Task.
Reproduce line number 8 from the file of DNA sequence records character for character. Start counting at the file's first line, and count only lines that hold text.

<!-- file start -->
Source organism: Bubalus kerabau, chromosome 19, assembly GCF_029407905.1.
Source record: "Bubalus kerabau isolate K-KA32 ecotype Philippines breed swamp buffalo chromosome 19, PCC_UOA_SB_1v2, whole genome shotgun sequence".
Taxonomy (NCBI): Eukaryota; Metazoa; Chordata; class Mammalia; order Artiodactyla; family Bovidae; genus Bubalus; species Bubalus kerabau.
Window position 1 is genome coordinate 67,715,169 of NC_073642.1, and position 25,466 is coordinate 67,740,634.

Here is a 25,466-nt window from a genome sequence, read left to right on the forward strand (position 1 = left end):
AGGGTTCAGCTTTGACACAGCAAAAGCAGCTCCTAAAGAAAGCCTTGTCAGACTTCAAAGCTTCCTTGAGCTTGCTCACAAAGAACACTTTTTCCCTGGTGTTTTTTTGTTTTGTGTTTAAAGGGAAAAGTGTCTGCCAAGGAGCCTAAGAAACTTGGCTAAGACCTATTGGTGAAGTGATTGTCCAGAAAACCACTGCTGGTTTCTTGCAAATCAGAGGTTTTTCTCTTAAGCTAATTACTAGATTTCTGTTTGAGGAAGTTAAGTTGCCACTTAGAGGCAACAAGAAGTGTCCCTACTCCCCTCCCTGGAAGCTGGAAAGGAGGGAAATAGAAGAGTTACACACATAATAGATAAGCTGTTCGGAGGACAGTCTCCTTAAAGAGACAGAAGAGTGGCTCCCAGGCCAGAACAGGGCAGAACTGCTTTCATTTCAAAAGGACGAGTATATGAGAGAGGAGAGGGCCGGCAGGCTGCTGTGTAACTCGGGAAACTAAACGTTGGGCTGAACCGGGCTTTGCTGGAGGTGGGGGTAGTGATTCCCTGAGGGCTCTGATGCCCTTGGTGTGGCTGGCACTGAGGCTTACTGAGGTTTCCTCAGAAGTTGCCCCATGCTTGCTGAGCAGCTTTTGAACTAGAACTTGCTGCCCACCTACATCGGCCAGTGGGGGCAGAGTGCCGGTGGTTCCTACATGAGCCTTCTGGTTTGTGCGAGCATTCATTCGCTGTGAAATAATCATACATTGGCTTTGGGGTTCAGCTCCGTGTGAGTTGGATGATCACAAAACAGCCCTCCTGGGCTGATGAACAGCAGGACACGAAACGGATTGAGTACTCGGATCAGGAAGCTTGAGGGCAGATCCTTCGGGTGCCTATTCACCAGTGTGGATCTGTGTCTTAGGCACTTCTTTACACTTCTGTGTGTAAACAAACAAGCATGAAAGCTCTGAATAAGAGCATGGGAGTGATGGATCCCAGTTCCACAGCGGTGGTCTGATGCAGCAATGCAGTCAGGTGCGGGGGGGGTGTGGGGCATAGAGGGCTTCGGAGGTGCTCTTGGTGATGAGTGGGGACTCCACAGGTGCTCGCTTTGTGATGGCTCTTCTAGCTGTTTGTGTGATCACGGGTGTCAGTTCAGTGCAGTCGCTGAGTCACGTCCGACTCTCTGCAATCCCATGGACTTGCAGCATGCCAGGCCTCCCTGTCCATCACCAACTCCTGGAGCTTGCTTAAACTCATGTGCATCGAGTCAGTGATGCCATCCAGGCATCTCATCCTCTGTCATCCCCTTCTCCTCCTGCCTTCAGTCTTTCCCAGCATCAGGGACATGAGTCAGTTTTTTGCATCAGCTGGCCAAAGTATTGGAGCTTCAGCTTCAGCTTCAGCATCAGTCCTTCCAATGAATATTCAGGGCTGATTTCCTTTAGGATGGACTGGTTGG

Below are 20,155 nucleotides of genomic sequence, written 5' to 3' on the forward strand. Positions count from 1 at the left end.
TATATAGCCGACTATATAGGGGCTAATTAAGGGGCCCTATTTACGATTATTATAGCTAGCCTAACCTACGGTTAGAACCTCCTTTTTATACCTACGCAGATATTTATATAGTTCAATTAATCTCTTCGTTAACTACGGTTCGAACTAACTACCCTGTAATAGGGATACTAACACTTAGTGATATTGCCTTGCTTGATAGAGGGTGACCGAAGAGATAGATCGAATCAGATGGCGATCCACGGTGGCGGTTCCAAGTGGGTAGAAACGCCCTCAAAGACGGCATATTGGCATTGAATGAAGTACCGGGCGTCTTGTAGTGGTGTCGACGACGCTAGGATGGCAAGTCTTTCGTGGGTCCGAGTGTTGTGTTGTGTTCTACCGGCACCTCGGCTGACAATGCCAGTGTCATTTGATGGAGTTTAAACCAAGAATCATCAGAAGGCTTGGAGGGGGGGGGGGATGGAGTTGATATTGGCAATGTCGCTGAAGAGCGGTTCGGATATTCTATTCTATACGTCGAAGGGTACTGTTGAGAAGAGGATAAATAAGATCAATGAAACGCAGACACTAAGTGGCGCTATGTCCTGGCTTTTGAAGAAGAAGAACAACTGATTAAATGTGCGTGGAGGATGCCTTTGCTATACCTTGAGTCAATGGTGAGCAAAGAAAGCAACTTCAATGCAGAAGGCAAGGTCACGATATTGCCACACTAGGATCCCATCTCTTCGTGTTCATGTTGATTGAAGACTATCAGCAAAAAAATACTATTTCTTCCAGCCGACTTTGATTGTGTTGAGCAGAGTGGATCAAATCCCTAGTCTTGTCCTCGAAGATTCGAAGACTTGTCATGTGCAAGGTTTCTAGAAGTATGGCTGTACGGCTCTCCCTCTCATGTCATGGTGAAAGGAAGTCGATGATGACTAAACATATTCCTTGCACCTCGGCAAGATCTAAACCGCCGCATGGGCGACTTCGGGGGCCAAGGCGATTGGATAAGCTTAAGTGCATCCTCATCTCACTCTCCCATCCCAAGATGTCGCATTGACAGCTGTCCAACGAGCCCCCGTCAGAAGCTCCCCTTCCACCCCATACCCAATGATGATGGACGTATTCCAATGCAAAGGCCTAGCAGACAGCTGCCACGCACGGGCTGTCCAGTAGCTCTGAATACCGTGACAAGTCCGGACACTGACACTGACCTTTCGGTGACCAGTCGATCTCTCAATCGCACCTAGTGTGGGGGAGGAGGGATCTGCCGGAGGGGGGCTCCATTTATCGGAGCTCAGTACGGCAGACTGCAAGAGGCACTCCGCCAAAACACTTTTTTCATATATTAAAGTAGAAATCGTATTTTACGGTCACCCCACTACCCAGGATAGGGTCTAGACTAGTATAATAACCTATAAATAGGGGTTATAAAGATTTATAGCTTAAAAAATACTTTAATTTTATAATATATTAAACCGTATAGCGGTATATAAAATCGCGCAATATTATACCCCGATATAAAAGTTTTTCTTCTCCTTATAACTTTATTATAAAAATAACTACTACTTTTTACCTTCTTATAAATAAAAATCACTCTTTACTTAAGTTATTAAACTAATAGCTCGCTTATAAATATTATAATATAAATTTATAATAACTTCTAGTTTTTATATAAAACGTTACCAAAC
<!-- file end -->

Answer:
TATATAGCCGACTATATAGGGGCTAATTAAGGGGCCCTATTTACGATTATTATAGCTAGCCTAACCTACGGTTAGAACCTCCTTTTTATACCTACGCAGATATTTATATAGTTCAATTAATCTCTTCGTTAACTACGGTTCGAACTAACTACCCTGTAATAGGGATACTAACACTTAGTGATATTGCCTTGCTTGATAGAGGGTGACCGAAGAGATAGATCGAATCAGATGGCGATCCACGGTGGCGGTTCCAAGTGGGTAGAAACGCCCTCAAAGACGGCATATTGGCATTGAATGAAGTACCGGGCGTCTTGTAGTGGTGTCGACGACGCTAGGATGGCAAGTCTTTCGTGGGTCCGAGTGTTGTGTTGTGTTCTACCGGCACCTCGGCTGACAATGCCAGTGTCATTTGATGGAGTTTAAACCAAGAATCATCAGAAGGCTTGGAGGGGGGGGGGGATGGAGTTGATATTGGCAATGTCGCTGAAGAGCGGTTCGGATATTCTATTCTATACGTCGAAGGGTACTGTTGAGAAGAGGATAAATAAGATCAATGAAACGCAGACACTAAGTGGCGCTATGTCCTGGCTTTTGAAGAAGAAGAACAACTGATTAAATGTGCGTGGAGGATGCCTTTGCTATACCTTGAGTCAATGGTGAGCAAAGAAAGCAACTTCAATGCAGAAGGCAAGGTCACGATATTGCCACACTAGGATCCCATCTCTTCGTGTTCATGTTGATTGAAGACTATCAGCAAAAAAATACTATTTCTTCCAGCCGACTTTGATTGTGTTGAGCAGAGTGGATCAAATCCCTAGTCTTGTCCTCGAAGATTCGAAGACTTGTCATGTGCAAGGTTTCTAGAAGTATGGCTGTACGGCTCTCCCTCTCATGTCATGGTGAAAGGAAGTCGATGATGACTAAACATATTCCTTGCACCTCGGCAAGATCTAAACCGCCGCATGGGCGACTTCGGGGGCCAAGGCGATTGGATAAGCTTAAGTGCATCCTCATCTCACTCTCCCATCCCAAGATGTCGCATTGACAGCTGTCCAACGAGCCCCCGTCAGAAGCTCCCCTTCCACCCCATACCCAATGATGATGGACGTATTCCAATGCAAAGGCCTAGCAGACAGCTGCCACGCACGGGCTGTCCAGTAGCTCTGAATACCGTGACAAGTCCGGACACTGACACTGACCTTTCGGTGACCAGTCGATCTCTCAATCGCACCTAGTGTGGGGGAGGAGGGATCTGCCGGAGGGGGGCTCCATTTATCGGAGCTCAGTACGGCAGACTGCAAGAGGCACTCCGCCAAAACACTTTTTTCATATATTAAAGTAGAAATCGTATTTTACGGTCACCCCACTACCCAGGATAGGGTCTAGACTAGTATAATAACCTATAAATAGGGGTTATAAAGATTTATAGCTTAAAAAATACTTTAATTTTATAATATATTAAACCGTATAGCGGTATATAAAATCGCGCAATATTATACCCCGATATAAAAGTTTTTCTTCTCCTTATAACTTTATTATAAAAATAACTACTACTTTTTACCTTCTTATAAATAAAAATCACTCTTTACTTAAGTTATTAAACTAATAGCTCGCTTATAAATATTATAATATAAATTTATAATAACTTCTAGTTTTTATATAAAACGTTACCAAAC